Articles // June 06,2022

Examples Of Passive Aggressive Behaviour In Your Team And How to Manage Them

By Sripriyaa Venkataraman , Curator - Rupal Choudhary Sudrania

For long, teams have been thought of as static groups of individuals who can be governed by a set of norms and customs. But of late, leaders and professors have studied ‘teaming’ and defined it as a more dynamic term that needs to be built and developed constantly.

Given the constant evolution of teams, their composition can change any moment, demanding both emotional and cognitive skills on the part of the leaders. The present day VUCA world demands greater interdependence, communication and collaboration within the team members to achieve the set goals.

In the current post pandemic world, teams will be scattered all over the world, with members located in different cities or even countries while working together on the same project closely. This requires holding up credibility, accountability and realistic timelines while not having the need to micromanage.

While team bonding fosters trust and cohesion, the leader has to navigate through the various psychological aspects of the team members in order to attain organizational growth and learning. In this article, we have attempted to focus on ‘Passive Aggressive Behaviours’, one of the less addressed challenges  managers face while guiding their fellow members towards the team and organizational goals.

PASSIVE AGGRESSION – The hidden limitation lurking within your organisation

The biggest opportunities are those that are hidden in plain sight and passive aggressive behaviours in your team are one of those. It is one of those behaviours that suffers from the iceberg effect – not visible unless you decide to go under the surface to tackle it. It is an additional effort for recognition and management, but the payoff can be significant. Allow us to paint a few scenarios. You could then tick them off to see if any of these ring true for you:

  1. One of your team members is enthusiastic as you share your vision and strategy for the year. They thank you for your leadership and agree on some clear commitments to help achieve that vision and strategy. However, every time you have the milestone conversations, your team member is always coming up short on their commitments. They keep telling you how much effort they are putting in, but the only problem is that there are no results.
  2. You and your peer are having a good conversation around collaboration. You agree to work together on an important project. You are committed and put in all the efforts but there is no reciprocation from the other side.
  3. One of your peers sounds very positive about an idea you have proposed. However, in your combined leadership meeting, she does not vote for your proposal. You are surprised by her volte face and are left wondering what her motivations were.
  4. You had a performance conversation with one of your directs a few weeks back and had provided them some developmental feedback. Of late, you have been observing that the individual has been sullen in meetings and not really showcasing motivation on any of the projects you are driving. You are wondering if you are at fault in delivering that feedback.
  5. Over the past few months, you have been noticing one individual within your larger team who constantly challenges your proposals and proffers his opinion for every suggestion you make. You are wondering what has gotten into him.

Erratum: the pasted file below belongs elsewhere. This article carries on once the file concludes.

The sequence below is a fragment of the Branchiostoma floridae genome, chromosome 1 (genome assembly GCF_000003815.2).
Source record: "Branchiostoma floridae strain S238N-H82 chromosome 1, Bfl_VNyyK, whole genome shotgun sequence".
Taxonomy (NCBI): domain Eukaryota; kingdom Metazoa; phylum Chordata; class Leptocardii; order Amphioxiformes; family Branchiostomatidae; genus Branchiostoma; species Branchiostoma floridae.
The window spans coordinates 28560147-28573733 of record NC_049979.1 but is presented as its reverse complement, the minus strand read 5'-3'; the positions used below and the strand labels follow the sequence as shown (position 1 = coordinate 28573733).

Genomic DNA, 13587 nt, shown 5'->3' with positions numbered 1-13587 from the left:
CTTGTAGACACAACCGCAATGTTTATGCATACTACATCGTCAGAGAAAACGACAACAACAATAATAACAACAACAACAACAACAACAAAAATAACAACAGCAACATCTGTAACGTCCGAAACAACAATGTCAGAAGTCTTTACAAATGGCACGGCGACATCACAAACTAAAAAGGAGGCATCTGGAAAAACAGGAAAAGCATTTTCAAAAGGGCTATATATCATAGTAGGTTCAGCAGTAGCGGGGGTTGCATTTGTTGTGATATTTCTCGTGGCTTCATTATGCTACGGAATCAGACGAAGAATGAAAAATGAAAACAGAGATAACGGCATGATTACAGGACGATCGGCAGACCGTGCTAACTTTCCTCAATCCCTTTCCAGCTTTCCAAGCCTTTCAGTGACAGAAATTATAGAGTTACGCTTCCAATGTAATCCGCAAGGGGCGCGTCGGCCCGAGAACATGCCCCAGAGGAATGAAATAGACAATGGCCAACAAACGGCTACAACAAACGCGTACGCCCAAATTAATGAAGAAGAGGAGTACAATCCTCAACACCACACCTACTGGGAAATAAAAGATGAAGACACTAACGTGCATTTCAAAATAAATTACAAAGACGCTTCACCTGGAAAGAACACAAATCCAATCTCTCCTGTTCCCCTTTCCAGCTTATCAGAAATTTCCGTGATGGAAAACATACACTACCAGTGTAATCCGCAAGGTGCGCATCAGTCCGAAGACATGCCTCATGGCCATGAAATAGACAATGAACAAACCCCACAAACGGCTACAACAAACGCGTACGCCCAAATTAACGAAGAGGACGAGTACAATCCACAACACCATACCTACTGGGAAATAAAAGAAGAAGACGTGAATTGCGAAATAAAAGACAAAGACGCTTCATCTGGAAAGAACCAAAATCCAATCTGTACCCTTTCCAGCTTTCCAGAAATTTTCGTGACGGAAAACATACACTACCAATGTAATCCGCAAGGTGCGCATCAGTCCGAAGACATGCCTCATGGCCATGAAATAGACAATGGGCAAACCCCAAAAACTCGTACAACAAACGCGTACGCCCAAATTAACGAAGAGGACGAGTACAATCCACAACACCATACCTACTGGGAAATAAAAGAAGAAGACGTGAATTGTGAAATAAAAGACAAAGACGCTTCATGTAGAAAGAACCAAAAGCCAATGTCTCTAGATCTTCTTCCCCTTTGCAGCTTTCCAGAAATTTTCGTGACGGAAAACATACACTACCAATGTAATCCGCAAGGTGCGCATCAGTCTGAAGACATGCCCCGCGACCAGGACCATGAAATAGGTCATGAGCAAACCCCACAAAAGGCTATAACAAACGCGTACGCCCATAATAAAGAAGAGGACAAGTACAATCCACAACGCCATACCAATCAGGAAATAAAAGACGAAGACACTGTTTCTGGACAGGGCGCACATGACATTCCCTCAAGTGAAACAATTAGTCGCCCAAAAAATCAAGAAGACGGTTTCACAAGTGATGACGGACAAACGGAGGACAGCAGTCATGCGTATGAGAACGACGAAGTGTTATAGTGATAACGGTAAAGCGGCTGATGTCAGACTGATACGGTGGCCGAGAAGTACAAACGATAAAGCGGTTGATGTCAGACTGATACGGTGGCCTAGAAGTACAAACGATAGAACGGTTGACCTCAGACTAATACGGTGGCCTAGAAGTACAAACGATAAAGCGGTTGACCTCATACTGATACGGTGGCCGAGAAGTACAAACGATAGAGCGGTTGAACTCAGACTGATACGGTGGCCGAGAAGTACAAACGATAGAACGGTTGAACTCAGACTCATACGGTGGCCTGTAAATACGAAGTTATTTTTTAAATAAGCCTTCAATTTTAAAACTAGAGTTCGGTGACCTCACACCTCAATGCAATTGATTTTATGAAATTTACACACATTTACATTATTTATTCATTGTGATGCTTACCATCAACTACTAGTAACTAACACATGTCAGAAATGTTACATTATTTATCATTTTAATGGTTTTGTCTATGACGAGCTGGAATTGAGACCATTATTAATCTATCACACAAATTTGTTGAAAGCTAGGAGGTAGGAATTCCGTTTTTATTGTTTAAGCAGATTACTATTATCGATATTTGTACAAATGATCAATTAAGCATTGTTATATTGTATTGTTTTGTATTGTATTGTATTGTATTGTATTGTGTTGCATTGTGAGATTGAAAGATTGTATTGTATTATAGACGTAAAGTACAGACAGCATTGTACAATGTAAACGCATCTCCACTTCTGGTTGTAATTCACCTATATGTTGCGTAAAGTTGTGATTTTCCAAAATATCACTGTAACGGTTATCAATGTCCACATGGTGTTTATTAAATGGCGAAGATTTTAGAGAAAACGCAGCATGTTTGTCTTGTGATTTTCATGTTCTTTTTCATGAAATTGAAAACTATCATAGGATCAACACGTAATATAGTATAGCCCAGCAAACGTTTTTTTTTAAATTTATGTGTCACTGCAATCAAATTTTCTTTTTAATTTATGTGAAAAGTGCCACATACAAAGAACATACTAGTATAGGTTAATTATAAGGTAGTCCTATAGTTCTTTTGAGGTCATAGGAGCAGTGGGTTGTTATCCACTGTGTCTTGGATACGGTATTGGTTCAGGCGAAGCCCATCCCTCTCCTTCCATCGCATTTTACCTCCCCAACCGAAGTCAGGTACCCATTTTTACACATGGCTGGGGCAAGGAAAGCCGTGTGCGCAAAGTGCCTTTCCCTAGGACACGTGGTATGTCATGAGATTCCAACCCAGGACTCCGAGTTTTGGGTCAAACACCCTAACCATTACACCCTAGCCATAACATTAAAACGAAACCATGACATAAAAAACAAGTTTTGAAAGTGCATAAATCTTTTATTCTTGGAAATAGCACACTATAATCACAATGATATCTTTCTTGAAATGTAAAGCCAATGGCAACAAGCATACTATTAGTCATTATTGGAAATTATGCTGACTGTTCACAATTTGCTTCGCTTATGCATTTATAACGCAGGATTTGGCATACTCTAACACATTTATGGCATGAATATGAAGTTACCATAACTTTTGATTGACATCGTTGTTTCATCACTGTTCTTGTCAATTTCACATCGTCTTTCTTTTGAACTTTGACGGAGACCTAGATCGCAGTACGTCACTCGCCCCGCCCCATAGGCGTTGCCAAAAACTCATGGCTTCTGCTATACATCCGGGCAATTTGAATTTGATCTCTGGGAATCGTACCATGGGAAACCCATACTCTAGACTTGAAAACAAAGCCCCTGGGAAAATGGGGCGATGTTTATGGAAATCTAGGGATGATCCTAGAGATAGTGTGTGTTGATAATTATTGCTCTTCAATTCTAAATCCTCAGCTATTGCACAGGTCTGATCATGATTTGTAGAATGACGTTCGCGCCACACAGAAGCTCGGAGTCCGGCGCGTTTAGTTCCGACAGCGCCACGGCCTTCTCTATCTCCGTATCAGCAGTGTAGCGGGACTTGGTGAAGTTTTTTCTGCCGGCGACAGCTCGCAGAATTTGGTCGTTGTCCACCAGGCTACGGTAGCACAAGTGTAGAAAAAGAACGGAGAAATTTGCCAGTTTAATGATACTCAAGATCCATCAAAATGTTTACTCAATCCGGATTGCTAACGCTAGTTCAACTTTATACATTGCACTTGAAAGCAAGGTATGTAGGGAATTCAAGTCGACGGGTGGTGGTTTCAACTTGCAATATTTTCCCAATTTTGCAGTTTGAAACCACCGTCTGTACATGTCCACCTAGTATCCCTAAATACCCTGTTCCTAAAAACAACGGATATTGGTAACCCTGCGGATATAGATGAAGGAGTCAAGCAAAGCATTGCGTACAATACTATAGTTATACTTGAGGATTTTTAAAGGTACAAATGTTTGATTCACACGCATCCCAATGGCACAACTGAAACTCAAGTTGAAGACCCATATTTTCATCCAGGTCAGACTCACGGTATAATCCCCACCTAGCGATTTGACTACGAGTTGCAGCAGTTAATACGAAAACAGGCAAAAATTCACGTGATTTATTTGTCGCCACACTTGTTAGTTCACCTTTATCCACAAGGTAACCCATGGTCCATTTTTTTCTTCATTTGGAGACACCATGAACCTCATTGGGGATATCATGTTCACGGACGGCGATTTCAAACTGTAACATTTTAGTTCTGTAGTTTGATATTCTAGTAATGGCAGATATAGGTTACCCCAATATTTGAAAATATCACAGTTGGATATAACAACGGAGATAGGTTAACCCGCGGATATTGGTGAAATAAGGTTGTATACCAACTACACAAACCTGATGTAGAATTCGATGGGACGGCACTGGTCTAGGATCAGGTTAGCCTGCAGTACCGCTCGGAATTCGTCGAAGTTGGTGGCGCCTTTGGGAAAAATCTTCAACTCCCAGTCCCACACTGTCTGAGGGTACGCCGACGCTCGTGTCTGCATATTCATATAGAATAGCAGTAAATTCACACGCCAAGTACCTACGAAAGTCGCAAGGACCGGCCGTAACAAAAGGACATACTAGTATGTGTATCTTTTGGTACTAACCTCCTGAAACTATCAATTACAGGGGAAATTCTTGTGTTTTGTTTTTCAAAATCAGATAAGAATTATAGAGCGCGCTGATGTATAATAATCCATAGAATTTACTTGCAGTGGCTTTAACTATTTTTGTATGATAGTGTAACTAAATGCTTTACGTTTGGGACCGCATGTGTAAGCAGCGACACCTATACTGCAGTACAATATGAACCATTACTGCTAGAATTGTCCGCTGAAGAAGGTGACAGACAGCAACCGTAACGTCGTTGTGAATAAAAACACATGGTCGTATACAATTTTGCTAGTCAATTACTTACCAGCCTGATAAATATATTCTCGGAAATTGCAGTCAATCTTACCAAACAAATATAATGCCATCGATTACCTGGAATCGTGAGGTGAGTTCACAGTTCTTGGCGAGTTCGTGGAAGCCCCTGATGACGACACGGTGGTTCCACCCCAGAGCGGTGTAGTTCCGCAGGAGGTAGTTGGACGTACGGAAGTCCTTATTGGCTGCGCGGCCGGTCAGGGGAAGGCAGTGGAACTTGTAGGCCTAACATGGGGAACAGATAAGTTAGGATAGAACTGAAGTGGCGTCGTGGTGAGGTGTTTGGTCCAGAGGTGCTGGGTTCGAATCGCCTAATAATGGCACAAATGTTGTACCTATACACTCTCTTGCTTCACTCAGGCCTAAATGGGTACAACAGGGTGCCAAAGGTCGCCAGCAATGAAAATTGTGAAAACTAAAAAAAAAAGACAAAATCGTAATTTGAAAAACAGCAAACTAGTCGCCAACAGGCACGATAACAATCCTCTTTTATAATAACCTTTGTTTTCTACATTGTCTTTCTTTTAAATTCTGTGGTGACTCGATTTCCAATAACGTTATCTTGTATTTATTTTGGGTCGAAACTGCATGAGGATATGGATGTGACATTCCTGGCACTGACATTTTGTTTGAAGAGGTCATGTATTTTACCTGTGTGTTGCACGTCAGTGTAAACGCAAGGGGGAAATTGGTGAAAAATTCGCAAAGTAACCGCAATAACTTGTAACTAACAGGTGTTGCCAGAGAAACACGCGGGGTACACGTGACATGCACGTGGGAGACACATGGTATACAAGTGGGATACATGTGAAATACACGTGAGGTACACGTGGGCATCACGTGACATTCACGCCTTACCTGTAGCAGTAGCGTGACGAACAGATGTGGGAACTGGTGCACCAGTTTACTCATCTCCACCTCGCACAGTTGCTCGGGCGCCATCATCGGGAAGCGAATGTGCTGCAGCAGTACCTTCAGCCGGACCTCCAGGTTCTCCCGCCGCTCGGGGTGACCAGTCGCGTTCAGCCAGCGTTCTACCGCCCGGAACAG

These and some others are what we call as irrational behaviours, and they are all classic instances of a common unconscious behaviour called PASSIVE AGGRESSION. We are often disappointed when we observe this behaviour in others. What we should realize is that the person who is exhibiting this behaviour is often unconscious of its display. As a leader you have multiple choices:

  1. Allow the amygdala in your brain to be hijacked and engage in a flight or fight behaviour.
  2. Feel hurt by their behaviour and get into a victim mindset.
  3. Translate the failings in their behaviour as a failing in your capability.
  4. Have the courage to respectfully provide specific actionable feedback, so that they become aware of the impact of their behaviours and explore potential root causes with you.

By now you would have realized that you need 3 skills to manage passive aggressive behaviours:

  1. Widen your awareness and perception to identify instances of passive aggression. Understand your own role and its contribution to the behaviour. Use perspectives from neuroscience to address your leadership blind spots.
  2. Create a climate of positivity and trust within which they would feel comfortable showcasing vulnerability. Give them a voice and practice active listening to get to the root cause of their behaviours.
  3. Pluck the courage to have an assertive conversation based on your observations. Discuss the impact their behaviour is having and the rationale behind it. Proactively deal with the behaviour.

Left unaddressed, passive aggression is like an ugly rash – discomfiting, unnecessary and sometimes painful. It is your discernment and courage that will remove this rash within your organization.

If not acted upon in time, passive aggression could be intensely damaging. It could not only hamper productivity but also cause stress, anxiety, and frustration within the team.

So, the right time to act is now! The more you postpone your actions, the higher number of chances you give to the elephant in the room to cause unintentional damage to the team as well as the organization.

Good luck for identifying such negative psychological issues that are preventing your members and yourself from growing into a potentially high-achievement team. Airing out the issues and resolving them could lead you to clearing roadblocks on your path to success.

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